Ultra-Chaining with jQuery


We were having a discussion, the other day, on the jQuery-dev mailing list concerning style and jQuery code. There was some discussion about how it could be improved.

One of the points discussed was concerning the use of callbacks and jQuery(this). Callbacks (passing in a function as the final argument to a jQuery method, to be called later) are used all throughout jQuery code. It’s a rather core aspect of jQuery (especially the use of closures to pass around information).

We began to wonder: What would jQuery look like if there were no callbacks? A couple solutions were proposed but I posited one that, I think, promotes the idioms present in jQuery.

Its use is simple (although its implementation is definitely a mind-twister). Instead of using a callback you now using jQuery chaining to execute all the methods that you need.

Where previously you would’ve done:

  1. jQuery("div").hide("slow", function(){
  2.   jQuery(this)
  3.     .addClass("done")
  4.     .find("span")
  5.       .addClass("done")
  6.     .end()
  7.     .show("slow", function(){
  8.       jQuery(this).removeClass("done");
  9.     });
  10. });

You would now write:

  1. jQuery("div").chain("hide", "slow")
  2.   .addClass("done")
  3.   .find("span")
  4.     .addClass("done")
  5.   .end()
  6.   .chain("show", "slow")
  7.     .removeClass("done")
  8.   .end()
  9. .end();

The end result is quite interesting. It definitely moves jQuery farther into the land of a “Domain Specific Language.” I wanted to put this code out there for people to try out and play with even though I have a number of reservations:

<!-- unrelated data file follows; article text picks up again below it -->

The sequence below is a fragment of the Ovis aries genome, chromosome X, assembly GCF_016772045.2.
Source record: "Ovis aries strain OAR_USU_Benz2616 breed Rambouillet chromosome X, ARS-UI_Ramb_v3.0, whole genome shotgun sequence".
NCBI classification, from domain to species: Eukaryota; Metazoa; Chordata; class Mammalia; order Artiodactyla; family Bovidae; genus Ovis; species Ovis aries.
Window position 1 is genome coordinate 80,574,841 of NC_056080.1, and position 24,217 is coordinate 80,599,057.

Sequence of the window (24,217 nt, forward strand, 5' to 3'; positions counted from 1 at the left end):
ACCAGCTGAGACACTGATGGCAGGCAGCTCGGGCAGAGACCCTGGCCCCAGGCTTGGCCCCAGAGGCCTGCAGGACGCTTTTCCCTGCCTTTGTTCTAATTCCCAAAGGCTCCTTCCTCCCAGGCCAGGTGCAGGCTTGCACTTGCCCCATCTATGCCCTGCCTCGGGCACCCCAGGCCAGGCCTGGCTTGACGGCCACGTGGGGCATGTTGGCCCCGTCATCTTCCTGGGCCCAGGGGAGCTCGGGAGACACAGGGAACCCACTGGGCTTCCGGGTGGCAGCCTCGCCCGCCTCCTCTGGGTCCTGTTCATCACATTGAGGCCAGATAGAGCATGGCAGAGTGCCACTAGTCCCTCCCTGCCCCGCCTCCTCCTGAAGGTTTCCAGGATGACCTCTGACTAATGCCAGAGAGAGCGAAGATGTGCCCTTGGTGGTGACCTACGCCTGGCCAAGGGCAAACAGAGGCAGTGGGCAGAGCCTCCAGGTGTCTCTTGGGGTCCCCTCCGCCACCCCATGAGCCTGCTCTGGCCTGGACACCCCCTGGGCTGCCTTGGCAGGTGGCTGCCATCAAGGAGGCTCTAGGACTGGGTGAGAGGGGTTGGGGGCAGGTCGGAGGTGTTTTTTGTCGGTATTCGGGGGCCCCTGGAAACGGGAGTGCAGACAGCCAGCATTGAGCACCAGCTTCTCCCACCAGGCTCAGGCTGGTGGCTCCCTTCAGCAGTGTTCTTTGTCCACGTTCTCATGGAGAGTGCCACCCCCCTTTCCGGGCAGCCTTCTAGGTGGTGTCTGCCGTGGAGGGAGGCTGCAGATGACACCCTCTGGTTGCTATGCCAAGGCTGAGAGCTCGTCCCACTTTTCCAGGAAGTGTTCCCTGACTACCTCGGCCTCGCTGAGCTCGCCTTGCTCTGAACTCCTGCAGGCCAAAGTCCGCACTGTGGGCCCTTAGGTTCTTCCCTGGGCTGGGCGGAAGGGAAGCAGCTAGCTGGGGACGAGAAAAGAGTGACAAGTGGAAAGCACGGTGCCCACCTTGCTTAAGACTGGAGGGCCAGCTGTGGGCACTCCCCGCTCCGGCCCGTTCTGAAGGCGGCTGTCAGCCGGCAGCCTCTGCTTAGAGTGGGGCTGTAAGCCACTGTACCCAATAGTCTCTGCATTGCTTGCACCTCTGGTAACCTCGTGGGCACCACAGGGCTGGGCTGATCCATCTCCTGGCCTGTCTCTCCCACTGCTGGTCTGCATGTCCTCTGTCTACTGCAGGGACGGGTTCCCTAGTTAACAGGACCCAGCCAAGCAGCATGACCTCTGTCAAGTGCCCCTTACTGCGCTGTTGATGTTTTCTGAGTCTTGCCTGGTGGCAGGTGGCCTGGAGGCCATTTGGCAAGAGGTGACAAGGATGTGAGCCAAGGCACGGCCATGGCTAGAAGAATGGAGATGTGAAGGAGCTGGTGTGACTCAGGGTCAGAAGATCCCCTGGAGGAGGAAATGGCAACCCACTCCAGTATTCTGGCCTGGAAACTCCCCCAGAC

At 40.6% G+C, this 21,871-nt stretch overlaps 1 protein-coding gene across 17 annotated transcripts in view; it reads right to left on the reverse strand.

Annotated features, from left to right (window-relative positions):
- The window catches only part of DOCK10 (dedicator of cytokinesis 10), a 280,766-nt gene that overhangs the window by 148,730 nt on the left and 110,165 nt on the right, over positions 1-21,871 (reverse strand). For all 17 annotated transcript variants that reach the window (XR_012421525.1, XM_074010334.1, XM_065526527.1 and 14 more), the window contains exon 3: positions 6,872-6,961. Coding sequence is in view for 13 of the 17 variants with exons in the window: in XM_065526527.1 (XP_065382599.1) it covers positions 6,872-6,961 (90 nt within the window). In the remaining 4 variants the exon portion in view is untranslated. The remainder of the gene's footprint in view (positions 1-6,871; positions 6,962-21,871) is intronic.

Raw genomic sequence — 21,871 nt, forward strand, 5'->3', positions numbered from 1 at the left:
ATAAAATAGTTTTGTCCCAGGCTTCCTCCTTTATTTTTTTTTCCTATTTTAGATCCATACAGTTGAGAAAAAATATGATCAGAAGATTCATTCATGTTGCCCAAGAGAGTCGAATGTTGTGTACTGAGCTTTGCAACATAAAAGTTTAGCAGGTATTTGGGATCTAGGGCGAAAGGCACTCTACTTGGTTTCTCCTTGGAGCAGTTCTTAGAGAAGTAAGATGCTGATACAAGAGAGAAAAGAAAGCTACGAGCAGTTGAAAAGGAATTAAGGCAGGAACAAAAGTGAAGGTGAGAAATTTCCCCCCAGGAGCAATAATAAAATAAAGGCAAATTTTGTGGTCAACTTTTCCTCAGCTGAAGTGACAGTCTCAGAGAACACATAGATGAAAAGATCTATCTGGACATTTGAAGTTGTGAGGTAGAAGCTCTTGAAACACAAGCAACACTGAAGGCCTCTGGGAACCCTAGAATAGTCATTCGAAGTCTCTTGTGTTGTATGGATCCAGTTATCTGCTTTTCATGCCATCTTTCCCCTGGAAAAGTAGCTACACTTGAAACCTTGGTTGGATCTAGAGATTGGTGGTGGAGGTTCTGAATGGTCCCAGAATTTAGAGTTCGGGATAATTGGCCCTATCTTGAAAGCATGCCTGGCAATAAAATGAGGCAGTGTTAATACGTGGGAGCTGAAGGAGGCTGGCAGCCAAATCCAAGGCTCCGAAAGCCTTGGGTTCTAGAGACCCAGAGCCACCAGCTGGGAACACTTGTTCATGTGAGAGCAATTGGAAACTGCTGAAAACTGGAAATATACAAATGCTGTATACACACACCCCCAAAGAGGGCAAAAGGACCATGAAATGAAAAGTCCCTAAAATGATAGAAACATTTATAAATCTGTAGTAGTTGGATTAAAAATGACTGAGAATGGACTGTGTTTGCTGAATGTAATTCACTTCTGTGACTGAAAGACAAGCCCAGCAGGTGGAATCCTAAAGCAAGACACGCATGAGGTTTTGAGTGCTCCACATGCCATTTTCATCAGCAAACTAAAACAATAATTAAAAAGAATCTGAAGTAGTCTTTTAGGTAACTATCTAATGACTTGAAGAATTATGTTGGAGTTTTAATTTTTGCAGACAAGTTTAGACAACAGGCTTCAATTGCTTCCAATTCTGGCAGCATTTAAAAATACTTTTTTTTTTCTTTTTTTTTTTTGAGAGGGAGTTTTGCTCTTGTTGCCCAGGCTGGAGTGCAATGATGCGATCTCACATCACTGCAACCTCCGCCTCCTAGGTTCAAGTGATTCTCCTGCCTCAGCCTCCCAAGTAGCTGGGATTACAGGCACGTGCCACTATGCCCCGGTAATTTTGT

1. I’m really not a fan of passing in a method name as a string argument, to another method. This is used a lot in Prototype.js but it just never sat right with me.
  2. The .chain() method name probably isn’t right. Some other name probably fits better here.
  3. The fact that you lose out on the power of normal JavaScript is daunting (you can no longer do something like: jQuery(this).html( jQuery(this).attr(“href”) ) – you’d have to go back to using a callback).

Nevertheless I think the result holds a lot of potential even if just as a proof-of-concept.

Posted: October 14th, 2008


If you particularly enjoy my work, I appreciate donations given with Gittip.

49 Comments (Show Comments)



Comments are closed.
Comments are automatically turned off two weeks after the original post. If you have a question concerning the content of this post, please feel free to contact me.


Secrets of the JavaScript Ninja

Secrets of the JS Ninja

Secret techniques of top JavaScript programmers. Published by Manning.

Ukiyo-e Database and Search

Ukiyo-e.org

Japanese woodblock print database and search engine.


John Resig Twitter Updates

@jeresig

Infrequent, short, updates and links.